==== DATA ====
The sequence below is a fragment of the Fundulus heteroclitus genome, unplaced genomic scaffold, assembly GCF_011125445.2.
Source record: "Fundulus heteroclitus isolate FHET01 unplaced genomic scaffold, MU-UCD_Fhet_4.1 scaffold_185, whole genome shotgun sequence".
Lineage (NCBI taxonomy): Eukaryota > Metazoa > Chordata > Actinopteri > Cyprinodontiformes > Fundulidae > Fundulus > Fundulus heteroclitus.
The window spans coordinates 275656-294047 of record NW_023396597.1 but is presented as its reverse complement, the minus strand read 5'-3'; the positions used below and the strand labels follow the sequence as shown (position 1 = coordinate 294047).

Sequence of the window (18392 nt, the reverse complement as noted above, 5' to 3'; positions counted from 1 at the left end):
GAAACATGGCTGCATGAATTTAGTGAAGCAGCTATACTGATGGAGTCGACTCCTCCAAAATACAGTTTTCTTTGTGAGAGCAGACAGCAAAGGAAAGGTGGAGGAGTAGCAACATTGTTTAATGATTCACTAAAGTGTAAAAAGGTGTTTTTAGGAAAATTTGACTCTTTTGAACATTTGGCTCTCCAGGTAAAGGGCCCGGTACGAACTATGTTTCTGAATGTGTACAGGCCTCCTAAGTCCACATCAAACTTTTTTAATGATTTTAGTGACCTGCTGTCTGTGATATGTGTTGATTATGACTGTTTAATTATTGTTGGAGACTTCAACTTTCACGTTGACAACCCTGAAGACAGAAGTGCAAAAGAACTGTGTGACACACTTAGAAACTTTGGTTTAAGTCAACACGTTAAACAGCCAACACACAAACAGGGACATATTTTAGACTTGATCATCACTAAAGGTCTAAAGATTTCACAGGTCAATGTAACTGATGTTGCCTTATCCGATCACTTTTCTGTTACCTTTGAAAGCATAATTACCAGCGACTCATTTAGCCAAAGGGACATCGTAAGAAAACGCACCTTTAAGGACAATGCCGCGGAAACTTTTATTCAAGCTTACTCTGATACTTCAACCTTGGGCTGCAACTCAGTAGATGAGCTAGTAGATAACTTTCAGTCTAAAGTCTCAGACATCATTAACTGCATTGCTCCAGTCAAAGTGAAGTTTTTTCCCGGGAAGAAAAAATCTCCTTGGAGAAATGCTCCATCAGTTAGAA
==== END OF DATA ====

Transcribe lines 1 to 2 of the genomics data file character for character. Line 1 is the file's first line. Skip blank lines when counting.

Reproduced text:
The sequence below is a fragment of the Fundulus heteroclitus genome, unplaced genomic scaffold, assembly GCF_011125445.2.
Source record: "Fundulus heteroclitus isolate FHET01 unplaced genomic scaffold, MU-UCD_Fhet_4.1 scaffold_185, whole genome shotgun sequence".